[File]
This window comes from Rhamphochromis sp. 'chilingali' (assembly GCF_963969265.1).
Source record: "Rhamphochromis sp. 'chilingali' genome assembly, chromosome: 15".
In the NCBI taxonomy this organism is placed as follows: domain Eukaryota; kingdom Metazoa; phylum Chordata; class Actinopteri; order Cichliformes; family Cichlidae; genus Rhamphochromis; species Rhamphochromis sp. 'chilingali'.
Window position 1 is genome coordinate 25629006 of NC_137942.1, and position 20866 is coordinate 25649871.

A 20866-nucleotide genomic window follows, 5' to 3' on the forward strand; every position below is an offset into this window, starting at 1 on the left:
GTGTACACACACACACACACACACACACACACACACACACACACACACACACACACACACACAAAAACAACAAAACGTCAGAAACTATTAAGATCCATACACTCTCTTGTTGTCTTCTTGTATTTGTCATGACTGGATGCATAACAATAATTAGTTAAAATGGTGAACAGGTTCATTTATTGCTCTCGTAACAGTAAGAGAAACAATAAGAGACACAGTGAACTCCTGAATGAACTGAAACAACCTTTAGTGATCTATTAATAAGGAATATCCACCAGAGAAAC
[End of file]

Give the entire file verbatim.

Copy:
This window comes from Rhamphochromis sp. 'chilingali' (assembly GCF_963969265.1).
Source record: "Rhamphochromis sp. 'chilingali' genome assembly, chromosome: 15".
In the NCBI taxonomy this organism is placed as follows: domain Eukaryota; kingdom Metazoa; phylum Chordata; class Actinopteri; order Cichliformes; family Cichlidae; genus Rhamphochromis; species Rhamphochromis sp. 'chilingali'.
Window position 1 is genome coordinate 25629006 of NC_137942.1, and position 20866 is coordinate 25649871.

A 20866-nucleotide genomic window follows, 5' to 3' on the forward strand; every position below is an offset into this window, starting at 1 on the left:
GTGTACACACACACACACACACACACACACACACACACACACACACACACACACACACACACAAAAACAACAAAACGTCAGAAACTATTAAGATCCATACACTCTCTTGTTGTCTTCTTGTATTTGTCATGACTGGATGCATAACAATAATTAGTTAAAATGGTGAACAGGTTCATTTATTGCTCTCGTAACAGTAAGAGAAACAATAAGAGACACAGTGAACTCCTGAATGAACTGAAACAACCTTTAGTGATCTATTAATAAGGAATATCCACCAGAGAAAC